Resident gets council talking roads

Published 11:45 pm Tuesday, August 27, 2013

Public participation brought about a discussion on the parish road program during the Washington Parish Council meeting Monday night.

Franklinton area resident Tommy Edwards addressed the council, asking for an approximate date when the gravel Corkern Road will be paved. He said a road tax was passed years ago, and his road was on a list unofficially associated with that tax.

The problem, Edwards said, is that the gravel from the road washes onto his property during a heavy rainfall. He said he has to buy new blades for his lawnmower every time he cuts the grass due to the large amount of gravel in his yard.

He said the road is only 3/4 of a mile long and likely could be completed in one day. Several others who live on that road also attended the meeting.

The councilman for Edward’s district, Aubrey Posey, said the road is on the list of those approved to be paved, but he would not be able to give an exact date when that will take place.

Councilman Chuck Nassauer said it sounds like there is a drainage issue on Corkern Road, and Parish President Richard Thomas said that it would be addressed within the next few weeks.

Hurricane Isaac put the road program behind schedule last year, and crews are currently working in the eastern side of the parish, Chairman Greg Route said. There are still a few roads left that were scheduled to be paved in 2012, he added.

About $1 million from the parish’s transportation fund had to go repairing damage from Isaac, Councilman Mike Fussell said. The parish has been reimbursed about $300,000 of that so far by FEMA.

Thomas said the 10-mill road tax was passed in 2002. There were quite a few roads remaining from that original list when he took office in 2008, but there was no money left to pave them. The last road blacktopped with those funds was done in August 2007, he said.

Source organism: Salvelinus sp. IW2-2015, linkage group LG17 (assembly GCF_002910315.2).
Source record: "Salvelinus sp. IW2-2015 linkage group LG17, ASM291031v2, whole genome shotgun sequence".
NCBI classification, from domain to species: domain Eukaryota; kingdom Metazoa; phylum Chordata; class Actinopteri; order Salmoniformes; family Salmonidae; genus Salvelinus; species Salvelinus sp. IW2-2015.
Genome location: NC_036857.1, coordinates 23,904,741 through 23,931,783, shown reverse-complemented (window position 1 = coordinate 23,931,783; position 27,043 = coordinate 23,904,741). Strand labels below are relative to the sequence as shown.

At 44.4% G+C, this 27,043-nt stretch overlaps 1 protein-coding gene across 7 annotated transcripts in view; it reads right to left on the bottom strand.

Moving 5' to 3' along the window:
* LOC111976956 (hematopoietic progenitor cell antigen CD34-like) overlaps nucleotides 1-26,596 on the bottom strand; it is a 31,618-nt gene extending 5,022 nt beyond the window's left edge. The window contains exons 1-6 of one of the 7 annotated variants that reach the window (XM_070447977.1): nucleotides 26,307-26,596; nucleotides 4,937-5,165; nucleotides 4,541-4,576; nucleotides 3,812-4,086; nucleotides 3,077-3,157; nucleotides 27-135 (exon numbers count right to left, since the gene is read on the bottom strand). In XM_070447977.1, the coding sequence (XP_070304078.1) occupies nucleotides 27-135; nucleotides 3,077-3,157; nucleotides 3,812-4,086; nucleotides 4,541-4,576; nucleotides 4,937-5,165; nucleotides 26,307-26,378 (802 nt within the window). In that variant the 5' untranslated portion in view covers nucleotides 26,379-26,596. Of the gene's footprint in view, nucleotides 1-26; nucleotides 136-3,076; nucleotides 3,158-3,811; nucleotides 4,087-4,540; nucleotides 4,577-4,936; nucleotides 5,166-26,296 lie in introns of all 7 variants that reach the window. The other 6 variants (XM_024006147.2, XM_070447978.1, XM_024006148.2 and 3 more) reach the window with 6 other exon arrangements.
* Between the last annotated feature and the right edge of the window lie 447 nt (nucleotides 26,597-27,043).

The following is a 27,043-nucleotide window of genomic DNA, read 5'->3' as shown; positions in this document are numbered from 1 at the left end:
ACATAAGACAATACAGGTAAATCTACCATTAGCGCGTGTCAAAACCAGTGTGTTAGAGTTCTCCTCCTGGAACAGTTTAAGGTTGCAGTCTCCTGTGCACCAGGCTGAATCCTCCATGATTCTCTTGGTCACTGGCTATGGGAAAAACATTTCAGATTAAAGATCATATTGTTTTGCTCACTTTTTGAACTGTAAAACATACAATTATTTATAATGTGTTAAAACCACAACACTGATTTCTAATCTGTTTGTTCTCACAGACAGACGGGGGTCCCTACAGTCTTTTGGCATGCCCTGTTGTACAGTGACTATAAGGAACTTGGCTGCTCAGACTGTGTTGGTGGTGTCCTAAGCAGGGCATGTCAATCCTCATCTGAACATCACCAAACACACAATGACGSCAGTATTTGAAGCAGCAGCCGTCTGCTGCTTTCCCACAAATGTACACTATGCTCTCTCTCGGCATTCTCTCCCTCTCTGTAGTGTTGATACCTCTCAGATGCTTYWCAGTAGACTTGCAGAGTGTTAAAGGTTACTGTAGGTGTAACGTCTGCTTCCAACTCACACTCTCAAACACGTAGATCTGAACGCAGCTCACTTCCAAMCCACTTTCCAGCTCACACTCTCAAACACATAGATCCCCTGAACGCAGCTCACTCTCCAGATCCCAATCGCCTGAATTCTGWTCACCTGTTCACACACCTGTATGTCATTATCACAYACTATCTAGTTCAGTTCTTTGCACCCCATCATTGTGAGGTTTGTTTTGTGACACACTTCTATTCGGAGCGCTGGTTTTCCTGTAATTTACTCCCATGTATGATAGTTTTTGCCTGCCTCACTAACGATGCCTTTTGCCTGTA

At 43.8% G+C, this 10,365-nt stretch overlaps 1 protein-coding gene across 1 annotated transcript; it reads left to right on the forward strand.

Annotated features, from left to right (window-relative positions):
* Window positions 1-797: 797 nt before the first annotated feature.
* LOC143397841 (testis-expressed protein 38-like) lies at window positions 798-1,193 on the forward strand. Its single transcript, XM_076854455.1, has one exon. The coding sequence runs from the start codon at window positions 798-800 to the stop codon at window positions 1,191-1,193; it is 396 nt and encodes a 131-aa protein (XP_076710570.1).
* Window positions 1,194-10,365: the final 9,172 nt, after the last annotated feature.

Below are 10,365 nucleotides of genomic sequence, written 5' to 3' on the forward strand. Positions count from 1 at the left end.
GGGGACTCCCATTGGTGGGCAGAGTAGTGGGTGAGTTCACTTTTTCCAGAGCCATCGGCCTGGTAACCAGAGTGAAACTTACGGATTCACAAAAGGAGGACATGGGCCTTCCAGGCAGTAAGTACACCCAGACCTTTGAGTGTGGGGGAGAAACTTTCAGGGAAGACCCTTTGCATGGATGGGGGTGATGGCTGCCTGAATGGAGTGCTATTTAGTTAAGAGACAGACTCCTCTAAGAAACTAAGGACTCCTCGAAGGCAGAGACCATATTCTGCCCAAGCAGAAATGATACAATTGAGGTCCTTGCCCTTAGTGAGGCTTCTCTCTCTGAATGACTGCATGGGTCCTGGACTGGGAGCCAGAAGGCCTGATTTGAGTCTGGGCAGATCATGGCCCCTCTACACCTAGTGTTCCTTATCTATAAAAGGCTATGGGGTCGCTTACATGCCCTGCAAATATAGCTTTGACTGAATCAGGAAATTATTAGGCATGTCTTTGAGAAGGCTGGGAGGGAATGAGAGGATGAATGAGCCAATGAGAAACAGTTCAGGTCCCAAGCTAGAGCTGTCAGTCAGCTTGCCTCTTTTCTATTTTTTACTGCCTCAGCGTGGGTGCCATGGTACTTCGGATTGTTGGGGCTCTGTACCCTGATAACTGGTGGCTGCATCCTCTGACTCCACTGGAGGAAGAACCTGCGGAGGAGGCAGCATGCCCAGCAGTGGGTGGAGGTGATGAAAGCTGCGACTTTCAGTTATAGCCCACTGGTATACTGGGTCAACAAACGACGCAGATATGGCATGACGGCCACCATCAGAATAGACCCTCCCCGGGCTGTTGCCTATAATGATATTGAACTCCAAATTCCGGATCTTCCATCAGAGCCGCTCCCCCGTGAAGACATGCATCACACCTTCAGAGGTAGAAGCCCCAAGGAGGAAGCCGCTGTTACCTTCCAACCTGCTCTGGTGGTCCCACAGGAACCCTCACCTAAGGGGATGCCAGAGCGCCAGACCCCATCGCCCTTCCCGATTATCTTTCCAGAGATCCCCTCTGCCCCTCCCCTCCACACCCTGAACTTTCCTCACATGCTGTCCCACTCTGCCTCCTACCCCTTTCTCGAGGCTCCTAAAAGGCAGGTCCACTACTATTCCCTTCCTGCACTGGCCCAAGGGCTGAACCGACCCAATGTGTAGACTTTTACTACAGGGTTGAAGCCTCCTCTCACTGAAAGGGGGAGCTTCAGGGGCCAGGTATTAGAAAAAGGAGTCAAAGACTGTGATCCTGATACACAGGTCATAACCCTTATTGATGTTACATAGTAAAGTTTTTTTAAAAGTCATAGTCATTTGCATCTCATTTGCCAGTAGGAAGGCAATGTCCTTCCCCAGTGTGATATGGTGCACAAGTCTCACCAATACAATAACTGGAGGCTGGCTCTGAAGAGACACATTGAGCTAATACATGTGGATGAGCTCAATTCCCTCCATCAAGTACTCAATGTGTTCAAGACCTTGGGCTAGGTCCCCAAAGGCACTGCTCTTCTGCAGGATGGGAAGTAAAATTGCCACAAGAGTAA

Thomas said some debt was paid out, and voters renewed the tax in 2010.

Parish Director of Public Works Leo Lucchesi provided additional background. The parish had expected to get 410 miles of road out of the original bonding program in 2002 but ended up getting about 260 miles, he said.

He said asphalt was about $33 a ton when the tax was first passed, but the prices began shooting up to $60-70 a ton in 2005 and 2006. The price per ton is now at about $88-90 a ton, he said.

About five years ago the parish decided to change its road program, he said. Rather than bonding the work out the parish would use cash that came in from the tax and have its own crews build the roads.

When that program was implemented in 2008 the parish invested in a stone-spreading machine, a better tar-spreading machine and other such items, Lucchesi said. The new program has allowed the parish to have control over the cost, he said.

“We’ve been able to stabilize the cost per mile,” he said. “It’s been very helpful. We’re getting out there and doing the mileage as we can.”

Back when the roadwork was being contracted out it cost about $95,000-$125,000 per mile to pave a road, a cost that would likely be $150,000-170,000 per mile today, Councilman Ken Wheat said. The new program continues with money from the same tax, but it is allowing roads to be paved at a cost of about $34,000 per mile, he said.

There is a misunderstanding within the parish that a specific list of roads was attached to the referendum when the tax was passed in 2002, Wheat said. The list had been created five years before the tax was passed, and it has been tweaked since then, he said, adding sometimes roads have to be moved up in order of priority, and a road that was high on the list years ago might now be in better shape than others that used to be low on the list.

Posey said roads have been added to the original list. Each councilman submits a list each year of the roads he wants paved in his district, and he reiterated that Corkern Road is on that list.

In other council news, T.C. Nobles Road was extended on the Public Works maintenance inventory list to include an additional 700 feet. That span has been improved in recent years and now includes additional residential structures.

Additionally, Levi Lewis was reappointed to the Planning Commission for a term ending Dec. 31, 2015.

The issue of vacancies on the commission was addressed during council discussion, and Nassauer said there are a couple of prospects to fill the two open spots.

“I think we’re going to have some movement on that in the very near future,” he said.